Tao Sheng Kwan-Gett was in born in Tasmania and grew up in Salt Lake City, the son of a physician and pioneering engineer of the artificial heart. After working in pediatrics and Public Health – Seattle & King County, and volunteering in a clinic on the Thai-Burma border, he recently became director of the School of Public Health's Northwest Center for Public Health Practice.
Why did you go into public health?
Originally, I was interested in academic pediatrics. I got my master's here in 1998 through the Robert Wood Johnson Foundation Clinical Scholars Program. I found myself wanting to learn and live the doctor-patient relationship more before studying it. I joined Virginia Mason's Sand Point Pediatrics Clinic, and at the same time also worked for a couple of years with Harborview's Community House Calls program and Ethnomed website, which helps providers serving immigrants and refugees better understand their patient's culture. That increased my interest in public health. Other things that increased my interest were doing clinical research with faculty in the Division of General Pediatrics related to antibiotic resistance and volunteering at the Thai-Burma border.
How did you end up working with Burmese refugees and migrants?
My wife, Paula Bock, and I were originally interested in volunteering at the Dalai Lama's Children's Hospital in Dharamsala, India, because we're both Chinese-American and are very aware of the struggle of the Tibetan people. But they wanted a minimum six-month commitment, and because of our work demands Paula and I only had three months we could spend. Through our research, we found out about Dr. Cynthia Maung, a Mother Theresa-like physician in Mae Sot, Thailand, for refugees and migrant workers. It was a real eye-opener to work in an area with such poverty. In many of the refugee camps there's no running water, no power. People fleeing the violence in Burma live in bamboo huts if they're lucky.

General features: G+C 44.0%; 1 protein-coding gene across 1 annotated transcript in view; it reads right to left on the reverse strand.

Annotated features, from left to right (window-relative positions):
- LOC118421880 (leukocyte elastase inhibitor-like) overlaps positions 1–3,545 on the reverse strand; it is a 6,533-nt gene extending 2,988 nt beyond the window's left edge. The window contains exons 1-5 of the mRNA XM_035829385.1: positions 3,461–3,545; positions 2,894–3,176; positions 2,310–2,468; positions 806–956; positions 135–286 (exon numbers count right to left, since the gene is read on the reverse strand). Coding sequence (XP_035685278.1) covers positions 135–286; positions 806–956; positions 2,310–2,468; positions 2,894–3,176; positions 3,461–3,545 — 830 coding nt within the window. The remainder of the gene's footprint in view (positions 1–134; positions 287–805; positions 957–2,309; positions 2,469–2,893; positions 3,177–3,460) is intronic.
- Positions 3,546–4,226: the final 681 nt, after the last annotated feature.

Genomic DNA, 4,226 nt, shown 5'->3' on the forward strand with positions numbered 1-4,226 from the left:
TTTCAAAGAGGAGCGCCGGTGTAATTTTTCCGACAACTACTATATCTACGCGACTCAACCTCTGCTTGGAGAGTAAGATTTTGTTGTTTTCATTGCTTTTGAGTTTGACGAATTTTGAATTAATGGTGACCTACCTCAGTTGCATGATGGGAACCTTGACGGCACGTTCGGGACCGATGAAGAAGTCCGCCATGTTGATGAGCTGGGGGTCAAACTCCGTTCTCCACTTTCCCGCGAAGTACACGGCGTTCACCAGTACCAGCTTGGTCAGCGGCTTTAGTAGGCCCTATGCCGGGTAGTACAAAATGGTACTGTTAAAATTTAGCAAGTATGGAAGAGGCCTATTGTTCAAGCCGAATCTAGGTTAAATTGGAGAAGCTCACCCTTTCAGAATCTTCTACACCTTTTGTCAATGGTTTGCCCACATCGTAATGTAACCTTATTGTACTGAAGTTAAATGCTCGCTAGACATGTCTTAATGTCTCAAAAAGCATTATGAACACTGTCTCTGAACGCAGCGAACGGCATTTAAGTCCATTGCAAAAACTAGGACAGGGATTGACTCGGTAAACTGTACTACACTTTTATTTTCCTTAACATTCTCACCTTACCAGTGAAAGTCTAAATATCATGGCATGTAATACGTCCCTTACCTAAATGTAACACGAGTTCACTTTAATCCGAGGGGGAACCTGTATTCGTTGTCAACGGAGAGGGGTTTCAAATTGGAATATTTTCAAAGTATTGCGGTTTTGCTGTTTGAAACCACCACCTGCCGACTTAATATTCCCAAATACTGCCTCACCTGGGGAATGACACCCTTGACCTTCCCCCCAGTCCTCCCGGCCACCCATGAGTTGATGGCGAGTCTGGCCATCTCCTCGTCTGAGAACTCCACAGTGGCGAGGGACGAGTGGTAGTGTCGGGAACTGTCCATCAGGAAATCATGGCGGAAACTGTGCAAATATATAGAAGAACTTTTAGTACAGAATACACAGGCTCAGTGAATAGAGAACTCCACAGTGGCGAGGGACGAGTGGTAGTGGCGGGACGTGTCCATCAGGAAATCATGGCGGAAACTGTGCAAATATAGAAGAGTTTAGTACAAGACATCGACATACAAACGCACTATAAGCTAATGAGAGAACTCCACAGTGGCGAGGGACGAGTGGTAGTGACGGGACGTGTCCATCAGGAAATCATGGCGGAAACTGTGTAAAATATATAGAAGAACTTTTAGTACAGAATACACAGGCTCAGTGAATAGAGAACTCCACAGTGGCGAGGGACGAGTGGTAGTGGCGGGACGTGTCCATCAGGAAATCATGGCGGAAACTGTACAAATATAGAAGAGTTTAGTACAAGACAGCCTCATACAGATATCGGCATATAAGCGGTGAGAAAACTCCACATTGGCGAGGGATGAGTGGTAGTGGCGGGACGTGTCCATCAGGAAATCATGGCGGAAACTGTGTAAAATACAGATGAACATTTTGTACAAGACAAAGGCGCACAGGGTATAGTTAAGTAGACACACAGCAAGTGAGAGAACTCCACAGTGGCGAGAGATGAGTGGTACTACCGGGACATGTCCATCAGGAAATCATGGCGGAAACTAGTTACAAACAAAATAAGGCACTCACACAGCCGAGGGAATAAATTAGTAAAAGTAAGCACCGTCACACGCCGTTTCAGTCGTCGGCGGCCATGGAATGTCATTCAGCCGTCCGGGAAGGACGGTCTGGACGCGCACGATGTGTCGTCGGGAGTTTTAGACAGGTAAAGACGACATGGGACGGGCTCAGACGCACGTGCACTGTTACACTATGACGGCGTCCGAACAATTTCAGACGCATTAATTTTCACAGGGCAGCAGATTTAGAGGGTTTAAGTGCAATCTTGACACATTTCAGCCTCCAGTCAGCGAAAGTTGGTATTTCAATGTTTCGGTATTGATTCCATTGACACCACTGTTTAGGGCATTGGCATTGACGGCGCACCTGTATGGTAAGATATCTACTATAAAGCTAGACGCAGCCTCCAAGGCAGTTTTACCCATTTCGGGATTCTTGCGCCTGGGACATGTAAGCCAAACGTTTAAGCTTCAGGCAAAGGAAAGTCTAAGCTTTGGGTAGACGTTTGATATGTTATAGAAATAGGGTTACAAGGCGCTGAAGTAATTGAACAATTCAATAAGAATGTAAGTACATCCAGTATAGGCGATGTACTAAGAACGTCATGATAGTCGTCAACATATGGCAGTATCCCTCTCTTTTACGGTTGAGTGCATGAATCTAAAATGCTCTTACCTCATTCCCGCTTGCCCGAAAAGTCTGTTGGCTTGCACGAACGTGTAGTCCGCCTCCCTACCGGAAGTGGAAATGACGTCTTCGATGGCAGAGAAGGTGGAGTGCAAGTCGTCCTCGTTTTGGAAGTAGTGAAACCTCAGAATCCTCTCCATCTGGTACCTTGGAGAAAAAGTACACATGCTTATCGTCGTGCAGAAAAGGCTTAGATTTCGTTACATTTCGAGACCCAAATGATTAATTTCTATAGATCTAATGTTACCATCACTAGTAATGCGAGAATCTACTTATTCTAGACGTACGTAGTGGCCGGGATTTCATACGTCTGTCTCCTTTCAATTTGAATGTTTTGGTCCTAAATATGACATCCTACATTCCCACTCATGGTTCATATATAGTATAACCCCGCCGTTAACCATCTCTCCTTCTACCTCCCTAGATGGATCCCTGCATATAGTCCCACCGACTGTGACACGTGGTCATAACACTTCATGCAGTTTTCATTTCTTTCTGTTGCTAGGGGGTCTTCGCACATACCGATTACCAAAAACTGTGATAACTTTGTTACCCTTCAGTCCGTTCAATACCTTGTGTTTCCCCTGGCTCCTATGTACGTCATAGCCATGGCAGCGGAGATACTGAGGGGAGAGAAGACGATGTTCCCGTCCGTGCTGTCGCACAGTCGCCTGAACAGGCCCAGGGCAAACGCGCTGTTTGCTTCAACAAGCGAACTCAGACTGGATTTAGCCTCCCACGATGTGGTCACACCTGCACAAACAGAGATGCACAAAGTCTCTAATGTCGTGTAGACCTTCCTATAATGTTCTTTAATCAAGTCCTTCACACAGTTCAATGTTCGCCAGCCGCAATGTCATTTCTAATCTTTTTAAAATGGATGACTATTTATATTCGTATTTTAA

And you kept going back?
I would volunteer at the clinic while Paula taught aerobics, helped out in the kitchen, and helped out with grant and report writing. Going back every year when I was in private practice increased my knowledge and awareness of infectious diseases and public health. I also started working with a nurse practitioner at Baylor, Charles Kemp, on a handbook of infectious diseases for primary care providers. It was published in 2006.
Were you providing mostly primary care in Thailand?
At first, most of my time was spent seeing patients and teaching pediatrics to the young medics who provide the bulk of the health care to that population. Over time, my responsibilities changed to designing databases, collecting data, and helping analyze, summarize and visualize their data so they could have better understanding of the impact of different conditions on their population. It was a little funny. You'd think doing global health volunteer work that I'd be doing something different from work here. Actually, I was spending a lot of time in front of the computer using Microsoft Office, just like in Seattle.
What drew you to the Northwest Center?
I wanted to branch out beyond communicable disease. At Public Health – Seattle & King County, I had been exposed to other domains of public health: emergency preparedness, chronic disease epidemiology and communications. I really enjoyed collaborating with people in other programs. I also enjoy teaching and research and wanted to find an opportunity to do more of that. This position seemed like a really good fit.